Thanks for your post. I've got extensive experience of joint-ventures (another form of legal structure used to combine resources, talents, or skills with another entity that share many similarities with Partnerships) and would be happy to chat more, but I'm confident there are members out there who have direct experience of partnerships too. In the meantime, it might be worth scanning our resource library for articles that you may find useful; particularly:
1) Procurement Partnership Charter Template www.iaccm.com/resources/ 2) Partnership Memorandum of Understanding (MOU) www.iaccm.com/resources/ 3) Routes to market - partnerships, alliances, and distribution and sourcing options www.iaccm.com/resources/
P.S. You can contact me at firstname.lastname@example.org
Greetings, thanks for the question. I look forward to the responses from other practitioners in this space too. In the meantime, I suggest you take a look at our contract standards clause library here: www.contractstandards.com/public/contracts/statement-of-work. While this provides a framework, the key is in the level of detail that you apply to the "Supplier Tasks and Responsibilities" section - the detail required is application-specific, so there are no hard and fast rules. I have used detailed project plans and, in some instances, references to operational collateral (handbooks, processes, and procedures, referenced but not included) to get to the level of detail necessary to define what is required. This works fine for transactional engagements but cannot cope with more complex requirements - where there is uncertainty in delivery or deliverable (or both!). Then, you'll need an agile approach to the SOW. Hope that helps.
Hi Padraic, thanks for your post and certainly we agree that good negotiation skills are needed now more than ever. I am not sure whether you have had the chance to look at our Managing Contracts Virtually program and the webinars that we have produced on Virtual Negotiations. Links are here for your reference. Many thanks! Sally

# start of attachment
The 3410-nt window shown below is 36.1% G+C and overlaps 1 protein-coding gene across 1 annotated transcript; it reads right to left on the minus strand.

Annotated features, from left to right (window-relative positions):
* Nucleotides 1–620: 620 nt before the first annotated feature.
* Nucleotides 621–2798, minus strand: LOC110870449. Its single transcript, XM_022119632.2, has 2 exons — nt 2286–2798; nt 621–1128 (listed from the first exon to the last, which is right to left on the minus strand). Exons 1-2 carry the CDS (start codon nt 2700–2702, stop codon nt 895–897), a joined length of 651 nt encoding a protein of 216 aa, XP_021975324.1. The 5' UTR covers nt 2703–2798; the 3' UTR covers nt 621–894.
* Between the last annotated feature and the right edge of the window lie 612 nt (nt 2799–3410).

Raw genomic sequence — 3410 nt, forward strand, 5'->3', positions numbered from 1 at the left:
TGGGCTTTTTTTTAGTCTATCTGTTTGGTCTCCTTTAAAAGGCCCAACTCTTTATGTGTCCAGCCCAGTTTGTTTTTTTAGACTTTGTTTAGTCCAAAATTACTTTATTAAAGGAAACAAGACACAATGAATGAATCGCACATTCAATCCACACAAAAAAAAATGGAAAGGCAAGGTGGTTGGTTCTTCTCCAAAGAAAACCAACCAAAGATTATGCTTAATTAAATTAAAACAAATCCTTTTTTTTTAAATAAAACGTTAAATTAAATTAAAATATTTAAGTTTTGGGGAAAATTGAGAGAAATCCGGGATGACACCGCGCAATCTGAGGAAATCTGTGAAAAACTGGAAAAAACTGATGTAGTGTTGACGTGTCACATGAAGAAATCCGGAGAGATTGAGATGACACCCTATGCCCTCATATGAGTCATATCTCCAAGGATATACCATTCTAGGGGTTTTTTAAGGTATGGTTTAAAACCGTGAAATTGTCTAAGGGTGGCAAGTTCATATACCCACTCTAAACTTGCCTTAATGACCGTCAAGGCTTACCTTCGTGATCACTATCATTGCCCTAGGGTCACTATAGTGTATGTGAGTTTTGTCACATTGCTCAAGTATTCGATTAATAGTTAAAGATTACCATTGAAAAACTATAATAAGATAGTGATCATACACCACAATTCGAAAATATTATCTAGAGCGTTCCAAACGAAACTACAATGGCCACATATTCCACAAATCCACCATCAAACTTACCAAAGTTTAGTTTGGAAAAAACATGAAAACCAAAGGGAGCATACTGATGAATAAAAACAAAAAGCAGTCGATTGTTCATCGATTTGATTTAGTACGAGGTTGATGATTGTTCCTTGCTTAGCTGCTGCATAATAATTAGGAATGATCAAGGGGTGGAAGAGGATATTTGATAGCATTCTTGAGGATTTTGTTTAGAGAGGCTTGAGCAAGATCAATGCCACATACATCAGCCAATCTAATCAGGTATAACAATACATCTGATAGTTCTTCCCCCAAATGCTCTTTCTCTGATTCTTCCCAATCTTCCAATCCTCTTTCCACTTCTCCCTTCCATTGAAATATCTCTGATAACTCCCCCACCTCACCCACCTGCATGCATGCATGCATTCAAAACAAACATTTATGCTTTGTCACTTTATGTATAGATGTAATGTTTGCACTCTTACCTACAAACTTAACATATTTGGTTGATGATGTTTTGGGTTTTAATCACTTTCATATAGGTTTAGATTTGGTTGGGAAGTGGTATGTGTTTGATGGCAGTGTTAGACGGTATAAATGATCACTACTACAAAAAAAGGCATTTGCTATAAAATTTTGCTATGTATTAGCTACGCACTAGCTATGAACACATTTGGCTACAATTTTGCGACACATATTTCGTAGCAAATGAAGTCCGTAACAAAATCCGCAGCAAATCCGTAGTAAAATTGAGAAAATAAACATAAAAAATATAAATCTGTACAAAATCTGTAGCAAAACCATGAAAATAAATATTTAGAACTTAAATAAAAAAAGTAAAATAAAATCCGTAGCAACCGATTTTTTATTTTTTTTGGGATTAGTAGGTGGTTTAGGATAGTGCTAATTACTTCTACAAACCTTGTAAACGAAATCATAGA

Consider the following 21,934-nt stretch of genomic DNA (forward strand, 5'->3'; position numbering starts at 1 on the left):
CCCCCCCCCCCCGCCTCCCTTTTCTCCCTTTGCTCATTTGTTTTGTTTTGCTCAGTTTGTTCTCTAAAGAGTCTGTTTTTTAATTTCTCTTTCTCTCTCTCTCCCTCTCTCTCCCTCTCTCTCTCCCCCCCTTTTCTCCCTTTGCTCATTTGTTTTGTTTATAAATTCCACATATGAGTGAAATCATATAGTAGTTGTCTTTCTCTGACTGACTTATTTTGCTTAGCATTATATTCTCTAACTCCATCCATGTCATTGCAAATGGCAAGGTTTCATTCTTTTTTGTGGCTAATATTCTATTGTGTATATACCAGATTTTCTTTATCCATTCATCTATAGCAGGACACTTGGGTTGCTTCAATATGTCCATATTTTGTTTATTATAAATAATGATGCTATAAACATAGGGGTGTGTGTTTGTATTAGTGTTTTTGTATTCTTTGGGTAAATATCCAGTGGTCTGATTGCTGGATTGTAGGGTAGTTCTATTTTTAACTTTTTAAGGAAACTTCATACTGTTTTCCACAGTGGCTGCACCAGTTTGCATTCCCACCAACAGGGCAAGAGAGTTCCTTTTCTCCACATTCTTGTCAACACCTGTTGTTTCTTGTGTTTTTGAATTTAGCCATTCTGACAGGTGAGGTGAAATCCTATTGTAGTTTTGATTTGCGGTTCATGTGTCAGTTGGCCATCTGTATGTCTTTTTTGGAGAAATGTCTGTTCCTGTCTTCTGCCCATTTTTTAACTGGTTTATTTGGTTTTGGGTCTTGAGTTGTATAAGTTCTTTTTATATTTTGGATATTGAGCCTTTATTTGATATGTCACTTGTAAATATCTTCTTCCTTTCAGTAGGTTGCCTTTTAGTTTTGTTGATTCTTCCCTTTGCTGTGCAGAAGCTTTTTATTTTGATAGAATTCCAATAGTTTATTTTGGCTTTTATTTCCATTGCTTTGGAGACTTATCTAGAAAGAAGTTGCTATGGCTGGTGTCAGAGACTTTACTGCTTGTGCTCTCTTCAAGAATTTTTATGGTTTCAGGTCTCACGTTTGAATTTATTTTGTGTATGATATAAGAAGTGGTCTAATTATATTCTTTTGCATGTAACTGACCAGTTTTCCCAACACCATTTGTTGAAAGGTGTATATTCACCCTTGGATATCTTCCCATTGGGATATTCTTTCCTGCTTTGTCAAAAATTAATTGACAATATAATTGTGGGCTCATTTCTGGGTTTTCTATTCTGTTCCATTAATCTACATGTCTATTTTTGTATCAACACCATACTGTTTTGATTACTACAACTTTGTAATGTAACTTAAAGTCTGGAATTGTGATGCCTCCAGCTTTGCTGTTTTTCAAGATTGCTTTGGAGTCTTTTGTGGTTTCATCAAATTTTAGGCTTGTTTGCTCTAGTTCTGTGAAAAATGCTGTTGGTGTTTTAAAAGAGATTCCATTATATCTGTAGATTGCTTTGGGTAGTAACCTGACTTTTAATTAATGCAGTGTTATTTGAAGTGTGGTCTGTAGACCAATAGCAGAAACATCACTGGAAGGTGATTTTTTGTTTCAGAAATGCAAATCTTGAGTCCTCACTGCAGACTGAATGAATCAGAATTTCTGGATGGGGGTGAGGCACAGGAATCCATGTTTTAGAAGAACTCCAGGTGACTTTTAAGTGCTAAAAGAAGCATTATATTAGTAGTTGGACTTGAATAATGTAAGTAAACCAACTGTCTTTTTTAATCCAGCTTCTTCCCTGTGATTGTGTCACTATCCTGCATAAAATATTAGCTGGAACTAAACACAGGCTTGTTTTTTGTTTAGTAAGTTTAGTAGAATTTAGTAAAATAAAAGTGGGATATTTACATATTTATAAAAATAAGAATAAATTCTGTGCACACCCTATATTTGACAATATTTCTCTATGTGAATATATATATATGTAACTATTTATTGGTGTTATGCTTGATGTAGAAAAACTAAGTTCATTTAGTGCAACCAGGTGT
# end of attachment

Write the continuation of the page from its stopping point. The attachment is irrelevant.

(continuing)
At least under English law, what qualifies as FM depends only upon the wording of the relevant contract clause. Just because a situation such as Covid is known at the time of contracting does not I believe, of itself, prevent a party relying on an appropriate clause providing you can bring yourself within the wording. Of course, if the relevant clause limits FM to matters 'not reasonably foreseeable' then that would be another matter but many clauses do not do so.
• Schneider Electric
Good question. I am currently in this situation whereby I am negotiating another new similar project with the same customer. Sue to the similarities, we are merely updating the T&Cs from the older (now almost complete contract). They are permitting us to make some minor adjustments to the terms of this new contract. I see the potential re-occurrence of Covid-19 in the fall as no longer being 'unforeseen' so may be an issue relying on FM if required eg. if we are delayed as a result, for this reason, I am asking for 'Covid-19' to be named as one of the causes under the Contract ie. added to the list of FM events named in the contract. My colleague in legal is helping me to pull the wording together atm. This is my proposal for dealing with this potential risk.
Hi Matthew, Have you looked at the IACCM Contract Design Pattern Library: contract-design.iaccm.com/?
Have you looked at the examples and guidance provided in the Contract Design Library on this website (look under the Resources tab). This offers examples, ideas and guidance. IACCM works with a growing number of member companies on simplification and design projects so we also have specialists on our team who can offer further advice or examples you can use.
Seplat Petroleum Development Company Plc
I agree that simplification is the only way to go. More and more companies are realising the benefits of reducing sales cycles, negotiation times etc together with ease of understanding of contracts by key stakeholders and customers.
I agree that too much emphasis is often placed on covering off risk when a certain amount of risk is an element of all contracts. Managing that risk in an intelligent manner is key and part of that management is using the right contract terms for the relevant offering. IACCM's VCU Framework will help companies to manage uncertainty through contracts.
We would welcome the opportunity to explain the benefits of contract simplification and design together with the VCU Framework to your senior business and legal teams. Please reach out to me personally if you would like to discuss. My email is pdoyle@IACCM.com
VP and Global Head of Research and Analytics